Engineering Pyrrolysyl-tRNA Synthetase for the Incorporation of Non-Canonical Amino Acids with Smaller Side Chains
Site-specific incorporation of non-canonical amino acids (ncAAs) into proteins has emerged as a universal tool for systems bioengineering at the interface of chemistry, biology, and technology. The diversification of the repertoire of the genetic code has been achieved for amino acids with long and/or bulky side chains equipped with various bioorthogonal tags and useful spectral probes. Although ncAAs with relatively small side chains and similar properties are of great interest to biophysics, cell biology, and biomaterial science, they can rarely be incorporated into proteins. To address this gap, we report the engineering of PylRS variants capable of incorporating an entire library of aliphatic “small-tag” ncAAs. In particular, we performed mutational studies of a specific PylRS, designed to incorporate the shortest non-bulky ncAA (S-allyl-l-cysteine) possible to date and based on this knowledge incorporated aliphatic ncAA derivatives. In this way, we have not only increased the number of translationally active “small-tag” ncAAs, but also determined key residues responsible for maintaining orthogonality, while engineering the PylRS for these interesting substrates. Based on the known plasticity of PylRS toward different substrates, our approach further expands the reassignment capacities of this enzyme toward aliphatic amino acids with smaller side chains endowed with valuable functionalities.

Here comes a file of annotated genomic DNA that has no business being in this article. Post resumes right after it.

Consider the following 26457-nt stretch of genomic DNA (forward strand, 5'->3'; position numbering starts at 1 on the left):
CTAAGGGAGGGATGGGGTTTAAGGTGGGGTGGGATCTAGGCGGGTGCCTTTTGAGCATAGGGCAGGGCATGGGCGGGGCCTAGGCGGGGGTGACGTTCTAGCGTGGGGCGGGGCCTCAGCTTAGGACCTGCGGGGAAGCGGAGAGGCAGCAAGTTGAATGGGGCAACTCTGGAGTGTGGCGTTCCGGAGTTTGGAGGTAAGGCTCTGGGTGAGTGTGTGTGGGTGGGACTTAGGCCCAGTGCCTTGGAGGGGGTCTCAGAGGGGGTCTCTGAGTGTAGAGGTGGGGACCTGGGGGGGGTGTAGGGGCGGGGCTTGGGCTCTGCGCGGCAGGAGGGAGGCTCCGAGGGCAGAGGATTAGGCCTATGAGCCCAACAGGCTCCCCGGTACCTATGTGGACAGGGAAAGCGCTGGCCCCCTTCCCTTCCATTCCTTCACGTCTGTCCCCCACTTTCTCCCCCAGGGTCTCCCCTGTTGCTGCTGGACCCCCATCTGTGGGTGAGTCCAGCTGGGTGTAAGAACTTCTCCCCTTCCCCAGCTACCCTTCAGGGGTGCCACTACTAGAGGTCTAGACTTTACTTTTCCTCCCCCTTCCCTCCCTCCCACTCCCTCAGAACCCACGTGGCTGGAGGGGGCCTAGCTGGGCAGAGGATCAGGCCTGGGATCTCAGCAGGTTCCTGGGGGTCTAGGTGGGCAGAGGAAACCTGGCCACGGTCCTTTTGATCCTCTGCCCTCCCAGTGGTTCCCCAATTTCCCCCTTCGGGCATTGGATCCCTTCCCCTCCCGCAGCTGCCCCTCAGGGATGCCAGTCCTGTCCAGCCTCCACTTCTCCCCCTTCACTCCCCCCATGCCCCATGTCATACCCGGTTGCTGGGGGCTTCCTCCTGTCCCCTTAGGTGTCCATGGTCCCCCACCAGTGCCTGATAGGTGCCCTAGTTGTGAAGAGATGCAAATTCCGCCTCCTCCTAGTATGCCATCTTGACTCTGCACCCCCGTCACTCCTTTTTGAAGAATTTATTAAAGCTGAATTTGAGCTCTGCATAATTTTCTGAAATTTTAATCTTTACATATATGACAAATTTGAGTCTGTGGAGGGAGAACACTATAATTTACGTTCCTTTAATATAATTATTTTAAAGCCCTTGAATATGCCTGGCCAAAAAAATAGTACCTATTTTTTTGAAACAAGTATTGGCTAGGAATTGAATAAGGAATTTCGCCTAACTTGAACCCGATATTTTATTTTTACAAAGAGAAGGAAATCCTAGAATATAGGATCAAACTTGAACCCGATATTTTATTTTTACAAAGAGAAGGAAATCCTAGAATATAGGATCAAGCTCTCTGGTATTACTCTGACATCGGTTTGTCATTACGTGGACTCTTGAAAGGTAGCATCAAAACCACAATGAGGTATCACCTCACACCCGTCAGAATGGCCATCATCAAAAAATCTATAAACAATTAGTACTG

Published in: International Journal of Molecular Sciences, 10.3390/ijms222011194, MDPI